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TRANS A CTIONS

OF THE

RO Y AL SOCIETY

OF

L 0 N D 0 N.

FOR THE YEAR MDCCCXLVIII.

PART I.

LONDON:

PRINTED BY RICHARD AND JOHN E. TAYLOR, RED LION COURT, FLEET STREET.

MDCCCXLVIII.

A D VERTISEMENT.

The Committee appointed by the Royal Society to direct the publication of the Philosophical Transactions, take this opportunity to acquaint the Public, that it fully appears, as well from the Council-books and Journals of the Society, as from repeated declarations which have been made in several former Transactions, that the printing of them was always, from time to time, the single act of the respective Secretaries till the Forty-seventh Volume; the Society, as a Body, never interesting themselves any further in their publication, than by occasionally recommending the revival of them to some of their Secretaries, when, from the particular circumstances of their affairs, the Transactions had happened for any length of time to be intermitted. And this seems principally to have been done with a view to satisfy the Public, that their usual meetings were then continued, for the improvement of knowledge, and benefit of mankind, the great ends of their first institution by the Royal Charters, and which they have ever since steadily pursued.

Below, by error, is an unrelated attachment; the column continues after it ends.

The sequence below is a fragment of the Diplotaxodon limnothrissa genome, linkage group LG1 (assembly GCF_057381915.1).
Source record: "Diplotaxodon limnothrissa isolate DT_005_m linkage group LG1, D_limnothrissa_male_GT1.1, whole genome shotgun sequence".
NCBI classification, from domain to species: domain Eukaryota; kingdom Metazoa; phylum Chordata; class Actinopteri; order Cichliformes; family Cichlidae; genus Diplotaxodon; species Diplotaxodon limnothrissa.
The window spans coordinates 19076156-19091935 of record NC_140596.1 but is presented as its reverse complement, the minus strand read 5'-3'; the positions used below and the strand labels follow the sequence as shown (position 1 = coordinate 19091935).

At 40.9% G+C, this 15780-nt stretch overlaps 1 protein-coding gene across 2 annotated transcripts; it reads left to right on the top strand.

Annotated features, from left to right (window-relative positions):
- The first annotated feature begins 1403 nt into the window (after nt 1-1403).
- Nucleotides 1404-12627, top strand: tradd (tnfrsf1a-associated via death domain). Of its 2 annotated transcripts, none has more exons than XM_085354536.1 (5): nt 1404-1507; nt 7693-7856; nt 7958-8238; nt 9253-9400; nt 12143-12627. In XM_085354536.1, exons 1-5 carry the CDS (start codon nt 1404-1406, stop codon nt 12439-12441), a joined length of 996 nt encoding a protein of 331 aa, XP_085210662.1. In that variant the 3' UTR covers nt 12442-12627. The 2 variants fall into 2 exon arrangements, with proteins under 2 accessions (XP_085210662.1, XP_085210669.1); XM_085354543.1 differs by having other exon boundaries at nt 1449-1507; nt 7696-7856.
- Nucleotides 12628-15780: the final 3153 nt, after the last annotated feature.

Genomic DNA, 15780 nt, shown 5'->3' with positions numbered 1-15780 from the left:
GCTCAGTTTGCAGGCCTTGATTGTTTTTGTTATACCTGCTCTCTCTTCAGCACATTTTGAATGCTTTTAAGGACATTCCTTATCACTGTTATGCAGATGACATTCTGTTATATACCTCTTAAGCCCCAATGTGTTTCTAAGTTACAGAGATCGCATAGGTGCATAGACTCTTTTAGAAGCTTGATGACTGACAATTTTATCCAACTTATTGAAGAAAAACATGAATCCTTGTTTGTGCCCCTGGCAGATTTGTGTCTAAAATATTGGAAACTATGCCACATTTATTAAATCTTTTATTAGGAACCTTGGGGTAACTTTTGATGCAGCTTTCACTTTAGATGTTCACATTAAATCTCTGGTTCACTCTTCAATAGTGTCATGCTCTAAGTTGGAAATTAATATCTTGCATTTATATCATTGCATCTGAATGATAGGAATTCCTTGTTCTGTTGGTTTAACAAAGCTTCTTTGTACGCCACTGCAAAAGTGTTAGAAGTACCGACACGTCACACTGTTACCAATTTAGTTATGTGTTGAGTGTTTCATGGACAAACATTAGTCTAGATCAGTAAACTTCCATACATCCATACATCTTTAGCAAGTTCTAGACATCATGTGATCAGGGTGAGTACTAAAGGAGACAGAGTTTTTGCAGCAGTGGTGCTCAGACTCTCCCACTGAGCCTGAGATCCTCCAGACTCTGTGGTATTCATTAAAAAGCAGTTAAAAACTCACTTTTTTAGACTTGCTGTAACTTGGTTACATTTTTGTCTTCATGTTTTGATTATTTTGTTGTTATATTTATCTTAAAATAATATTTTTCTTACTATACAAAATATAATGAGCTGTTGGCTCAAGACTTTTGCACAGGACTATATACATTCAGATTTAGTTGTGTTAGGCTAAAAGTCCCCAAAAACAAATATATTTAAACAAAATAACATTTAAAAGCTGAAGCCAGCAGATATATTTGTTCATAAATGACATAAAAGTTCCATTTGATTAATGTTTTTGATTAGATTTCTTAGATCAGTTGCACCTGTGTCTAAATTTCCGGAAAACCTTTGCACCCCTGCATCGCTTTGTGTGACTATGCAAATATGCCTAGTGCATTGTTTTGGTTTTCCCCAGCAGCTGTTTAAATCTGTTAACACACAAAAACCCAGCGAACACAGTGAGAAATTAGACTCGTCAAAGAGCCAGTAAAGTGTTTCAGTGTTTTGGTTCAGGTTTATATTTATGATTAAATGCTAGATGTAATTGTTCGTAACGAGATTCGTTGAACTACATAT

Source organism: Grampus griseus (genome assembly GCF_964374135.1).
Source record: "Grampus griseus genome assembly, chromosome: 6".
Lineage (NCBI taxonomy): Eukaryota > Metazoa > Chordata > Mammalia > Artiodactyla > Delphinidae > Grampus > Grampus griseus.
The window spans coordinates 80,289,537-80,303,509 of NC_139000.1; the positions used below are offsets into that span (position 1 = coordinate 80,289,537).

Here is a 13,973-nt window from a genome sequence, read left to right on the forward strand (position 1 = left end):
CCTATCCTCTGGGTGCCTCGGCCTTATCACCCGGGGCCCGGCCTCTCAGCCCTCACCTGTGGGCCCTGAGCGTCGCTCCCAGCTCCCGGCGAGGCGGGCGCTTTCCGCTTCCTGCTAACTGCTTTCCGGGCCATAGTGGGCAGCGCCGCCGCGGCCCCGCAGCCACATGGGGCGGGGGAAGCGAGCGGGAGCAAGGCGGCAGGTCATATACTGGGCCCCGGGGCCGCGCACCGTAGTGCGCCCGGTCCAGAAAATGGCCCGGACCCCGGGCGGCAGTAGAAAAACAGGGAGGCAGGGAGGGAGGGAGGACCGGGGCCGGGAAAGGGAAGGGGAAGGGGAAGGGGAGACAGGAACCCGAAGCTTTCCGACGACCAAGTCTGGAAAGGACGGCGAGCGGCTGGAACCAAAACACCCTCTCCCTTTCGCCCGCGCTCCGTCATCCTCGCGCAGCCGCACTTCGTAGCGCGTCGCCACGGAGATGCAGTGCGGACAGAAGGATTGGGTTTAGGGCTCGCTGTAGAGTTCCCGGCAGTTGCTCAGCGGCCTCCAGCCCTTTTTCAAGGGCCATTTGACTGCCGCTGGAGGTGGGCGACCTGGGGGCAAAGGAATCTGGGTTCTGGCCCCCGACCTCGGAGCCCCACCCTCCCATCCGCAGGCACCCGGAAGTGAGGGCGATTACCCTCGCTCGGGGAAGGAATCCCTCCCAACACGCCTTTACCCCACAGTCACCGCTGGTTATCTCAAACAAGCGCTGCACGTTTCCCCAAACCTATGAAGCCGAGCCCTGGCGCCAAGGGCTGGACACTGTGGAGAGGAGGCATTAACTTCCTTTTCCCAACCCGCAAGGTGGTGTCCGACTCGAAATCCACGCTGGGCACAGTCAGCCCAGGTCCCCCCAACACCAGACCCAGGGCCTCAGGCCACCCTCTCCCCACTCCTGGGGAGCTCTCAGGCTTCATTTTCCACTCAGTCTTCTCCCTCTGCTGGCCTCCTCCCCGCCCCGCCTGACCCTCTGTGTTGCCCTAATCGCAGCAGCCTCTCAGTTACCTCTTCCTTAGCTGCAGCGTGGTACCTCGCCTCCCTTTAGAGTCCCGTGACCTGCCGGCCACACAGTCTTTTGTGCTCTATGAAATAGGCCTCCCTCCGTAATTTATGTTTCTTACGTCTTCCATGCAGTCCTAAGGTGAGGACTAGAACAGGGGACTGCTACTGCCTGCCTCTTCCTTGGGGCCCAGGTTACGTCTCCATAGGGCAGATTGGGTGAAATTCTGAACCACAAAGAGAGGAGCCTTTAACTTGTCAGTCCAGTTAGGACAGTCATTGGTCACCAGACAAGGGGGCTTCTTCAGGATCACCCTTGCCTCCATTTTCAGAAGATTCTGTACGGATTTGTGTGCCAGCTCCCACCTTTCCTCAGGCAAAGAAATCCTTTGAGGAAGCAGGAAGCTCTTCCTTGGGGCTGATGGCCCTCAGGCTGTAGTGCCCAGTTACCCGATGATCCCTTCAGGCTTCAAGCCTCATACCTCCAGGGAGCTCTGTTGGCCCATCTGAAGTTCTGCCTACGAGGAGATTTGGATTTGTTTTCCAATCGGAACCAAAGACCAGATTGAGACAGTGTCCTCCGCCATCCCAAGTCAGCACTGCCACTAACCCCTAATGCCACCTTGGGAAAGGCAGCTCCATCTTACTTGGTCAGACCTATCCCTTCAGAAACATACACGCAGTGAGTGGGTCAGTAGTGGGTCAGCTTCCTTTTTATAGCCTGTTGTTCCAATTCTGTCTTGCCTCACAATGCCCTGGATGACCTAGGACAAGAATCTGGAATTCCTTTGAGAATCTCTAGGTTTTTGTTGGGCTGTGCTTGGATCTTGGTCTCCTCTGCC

But the Society being of late years greatly enlarged, and their communications more numerous, it was thought advisable that a Committee of their members should be appointed, to reconsider the papers read before them, and select out of them such as they should judge most proper for publication in the future Transactions; which was accordingly done upon the 26th of March 1752. And the grounds of their choice are, and will continue to be, the importance and singularity of the subjects, or the advantageous manner of treating them ; without pretending to answer for the certainty of the facts, or propriety of the reasonings, contained in the several papers so published, which must still rest on the credit or judgement of their respective authors.

It is likewise necessary on this occasion to remark, that it is an established rule of the Society, to which they will always adhere, never to give their opinion, as a Body,

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